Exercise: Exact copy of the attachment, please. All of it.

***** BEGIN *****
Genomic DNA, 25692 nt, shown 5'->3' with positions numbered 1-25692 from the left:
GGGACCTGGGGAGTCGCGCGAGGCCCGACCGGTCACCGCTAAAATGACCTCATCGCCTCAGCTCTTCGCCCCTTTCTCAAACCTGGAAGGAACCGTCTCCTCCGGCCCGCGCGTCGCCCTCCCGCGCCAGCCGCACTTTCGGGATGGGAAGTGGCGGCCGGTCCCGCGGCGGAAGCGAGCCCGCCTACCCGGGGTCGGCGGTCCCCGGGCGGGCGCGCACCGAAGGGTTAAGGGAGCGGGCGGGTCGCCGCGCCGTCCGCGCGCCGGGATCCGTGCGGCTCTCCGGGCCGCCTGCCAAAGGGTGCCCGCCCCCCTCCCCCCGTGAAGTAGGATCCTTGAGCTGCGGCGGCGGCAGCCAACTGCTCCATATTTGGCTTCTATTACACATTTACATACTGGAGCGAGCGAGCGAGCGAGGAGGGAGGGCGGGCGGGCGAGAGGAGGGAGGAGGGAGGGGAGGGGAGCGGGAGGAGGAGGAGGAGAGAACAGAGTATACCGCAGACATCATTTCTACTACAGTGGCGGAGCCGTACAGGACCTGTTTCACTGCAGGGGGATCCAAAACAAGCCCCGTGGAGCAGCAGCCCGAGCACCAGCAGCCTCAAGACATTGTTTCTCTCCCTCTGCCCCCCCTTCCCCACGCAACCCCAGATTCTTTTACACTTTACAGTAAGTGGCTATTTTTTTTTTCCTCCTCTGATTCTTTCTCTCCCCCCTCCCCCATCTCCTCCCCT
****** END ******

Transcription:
Genomic DNA, 25692 nt, shown 5'->3' with positions numbered 1-25692 from the left:
GGGACCTGGGGAGTCGCGCGAGGCCCGACCGGTCACCGCTAAAATGACCTCATCGCCTCAGCTCTTCGCCCCTTTCTCAAACCTGGAAGGAACCGTCTCCTCCGGCCCGCGCGTCGCCCTCCCGCGCCAGCCGCACTTTCGGGATGGGAAGTGGCGGCCGGTCCCGCGGCGGAAGCGAGCCCGCCTACCCGGGGTCGGCGGTCCCCGGGCGGGCGCGCACCGAAGGGTTAAGGGAGCGGGCGGGTCGCCGCGCCGTCCGCGCGCCGGGATCCGTGCGGCTCTCCGGGCCGCCTGCCAAAGGGTGCCCGCCCCCCTCCCCCCGTGAAGTAGGATCCTTGAGCTGCGGCGGCGGCAGCCAACTGCTCCATATTTGGCTTCTATTACACATTTACATACTGGAGCGAGCGAGCGAGCGAGGAGGGAGGGCGGGCGGGCGAGAGGAGGGAGGAGGGAGGGGAGGGGAGCGGGAGGAGGAGGAGGAGAGAACAGAGTATACCGCAGACATCATTTCTACTACAGTGGCGGAGCCGTACAGGACCTGTTTCACTGCAGGGGGATCCAAAACAAGCCCCGTGGAGCAGCAGCCCGAGCACCAGCAGCCTCAAGACATTGTTTCTCTCCCTCTGCCCCCCCTTCCCCACGCAACCCCAGATTCTTTTACACTTTACAGTAAGTGGCTATTTTTTTTTTCCTCCTCTGATTCTTTCTCTCCCCCCTCCCCCATCTCCTCCCCT